Market Notes
November 1, 2018


In Colorado, most of our fingerling potatoes have gone through their sweat. At this point we bring down the temperature at the rate of one degree a week. Temperatures post sweat range from 45 to 47 degrees. We need to drop the internal temperature of the potatoes to 40 degrees for good storage. Sometimes, when we first ship our fingerlings out of storage, the internal temperature is not as cool as we hoped and this can case black spots on the potato. Regretfully we have some incidents of this spotting. Fortunately the spotting is about 5 cases per thousand so it is nothing to panic about.  We just want to be in front of this problem and assure you that this condition is limited and will be resolved within a week.  Other than that, everything is good everywhere. California and Colorado and Oregon are all running at full throttle. Organics, rounds and fingerlings all ready to go……Bring it!


This year the trucks are rolling south early.  Usually Thanksgiving week is reserved for the move from Salinas to Yuma for the majority of the baby greens growers and packers, but this year is a week early.   Operations and harvests will shut down in the Salinas Valley around the 14th while cooler will remain open for pick-up of pre-orders throughout the week. Yuma operations should be expected to begin on the 19th and a few Salinas operations will be operating out of both facilities for one week. By the 26th, all operations will be exclusively through Yuma. Fortunately we are enjoying excellent weather in both locations so other than equipment failure this transition should be seamless.  Either way first week is always hell. Ho-ho-ho!



While this may be an upcoming trend in the specialty produce business, this is not quite contractual, but it’s close.  We have many sources for proving our customers baby head lettuces and use them all but the one that offers the best value is taking requests. They are asking all their customers what their anticipated usage is and will grow for those customers only. With the value offered and the varieties maintained is impossible to grow efficiently. In order to change that and not be out of product or have to disk fields, they are asking what our needs are and will schedule plantings accordingly. So if you are interested in a top quality, best value baby head lettuce program please contact your Culinary Rep for details. This program is best for trucks picking up in Yuma. Overnight and airfreight is limited.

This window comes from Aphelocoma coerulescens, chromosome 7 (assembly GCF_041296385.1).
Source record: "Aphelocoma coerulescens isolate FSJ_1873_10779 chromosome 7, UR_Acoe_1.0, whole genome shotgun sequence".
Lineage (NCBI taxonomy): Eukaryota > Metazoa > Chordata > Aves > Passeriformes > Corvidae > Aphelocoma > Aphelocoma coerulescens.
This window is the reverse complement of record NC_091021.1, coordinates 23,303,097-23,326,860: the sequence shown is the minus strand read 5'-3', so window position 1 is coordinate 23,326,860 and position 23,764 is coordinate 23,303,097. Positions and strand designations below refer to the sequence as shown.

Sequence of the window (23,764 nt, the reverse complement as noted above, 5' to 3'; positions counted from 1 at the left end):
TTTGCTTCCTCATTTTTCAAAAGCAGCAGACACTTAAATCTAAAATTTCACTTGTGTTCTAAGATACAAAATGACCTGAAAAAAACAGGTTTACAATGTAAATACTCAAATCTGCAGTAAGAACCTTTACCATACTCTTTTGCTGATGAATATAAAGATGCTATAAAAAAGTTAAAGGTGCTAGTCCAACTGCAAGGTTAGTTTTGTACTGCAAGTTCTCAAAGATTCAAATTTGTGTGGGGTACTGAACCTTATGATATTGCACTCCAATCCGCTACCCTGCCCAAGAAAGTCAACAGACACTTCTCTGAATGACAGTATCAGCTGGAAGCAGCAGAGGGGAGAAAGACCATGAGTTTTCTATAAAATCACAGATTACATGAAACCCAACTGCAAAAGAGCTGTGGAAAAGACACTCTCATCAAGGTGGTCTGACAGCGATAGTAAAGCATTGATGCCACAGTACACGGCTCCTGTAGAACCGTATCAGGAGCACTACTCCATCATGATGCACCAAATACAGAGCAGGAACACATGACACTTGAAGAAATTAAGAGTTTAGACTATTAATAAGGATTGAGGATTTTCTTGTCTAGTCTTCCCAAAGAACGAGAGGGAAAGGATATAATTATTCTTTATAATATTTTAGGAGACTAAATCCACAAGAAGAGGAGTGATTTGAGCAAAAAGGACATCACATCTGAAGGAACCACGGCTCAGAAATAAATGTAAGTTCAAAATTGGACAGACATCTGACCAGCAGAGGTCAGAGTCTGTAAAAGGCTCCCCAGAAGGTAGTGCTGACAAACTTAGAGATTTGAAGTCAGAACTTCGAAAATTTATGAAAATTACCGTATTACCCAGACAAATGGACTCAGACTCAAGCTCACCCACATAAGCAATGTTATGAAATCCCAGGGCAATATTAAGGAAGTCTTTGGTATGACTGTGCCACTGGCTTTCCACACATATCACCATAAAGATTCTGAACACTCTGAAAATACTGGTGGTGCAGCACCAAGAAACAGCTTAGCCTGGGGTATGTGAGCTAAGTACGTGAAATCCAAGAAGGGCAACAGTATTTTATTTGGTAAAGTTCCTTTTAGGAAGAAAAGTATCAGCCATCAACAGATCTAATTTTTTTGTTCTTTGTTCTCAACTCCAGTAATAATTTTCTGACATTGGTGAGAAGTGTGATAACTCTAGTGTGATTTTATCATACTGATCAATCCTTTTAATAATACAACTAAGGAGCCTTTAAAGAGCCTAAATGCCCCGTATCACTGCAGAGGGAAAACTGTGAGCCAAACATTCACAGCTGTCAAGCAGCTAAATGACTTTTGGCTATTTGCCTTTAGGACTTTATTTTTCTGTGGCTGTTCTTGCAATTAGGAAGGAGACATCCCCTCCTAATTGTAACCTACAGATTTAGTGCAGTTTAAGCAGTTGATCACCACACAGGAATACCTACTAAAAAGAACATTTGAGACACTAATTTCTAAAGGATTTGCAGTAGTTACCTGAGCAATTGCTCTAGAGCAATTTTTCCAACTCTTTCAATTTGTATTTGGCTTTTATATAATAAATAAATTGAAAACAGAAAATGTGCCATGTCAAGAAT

A native of the New World, I was introduced to Europe at the beginning of the sixteenth century and am now also naturalized in parts of the Mediterranean, Africa, Asia, and Australia.  My plant produces a fruit and me, a vegetable.  You may call me by my Spanish name, but I am usually sold under a botanically incorrect term, as I am actually the tender oval pads or new growth joints of my plant’s stem.  I’m crisp, with slipperiness like okra and a flavor like green pepper, string beans and asparagus, with a tangy edge. I’m around from early spring to late fall, but I peak in mid-spring.  Buy me bright and firm, and then remove any prickers or eyes before you chop, dice or slice me.  Serve me raw or cooked — steam, sauté, or add me to soup or stew.  My plant was named the state fruit/vegetable by Texas in 1995 and I’m a favorite food of the kangaroo rat. Acitrones are me, candied, packed in sugar syrup, and available in cans or jars. I have large amounts of vitamins A and C, as well as B and iron and my mucilage is valued by the cosmetics and medical industries.  You used to have to go “South of the border, down Mexico way . . .” as an old song says, to enjoy these.


Answer To Last Week’s Quiz:…BLUEBERRIES…Congrats To All Winners

Call 908-789-4700 –Lisa or Richard– Fax 908-789-4702
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Culinary Specialty Produce, Inc., 2015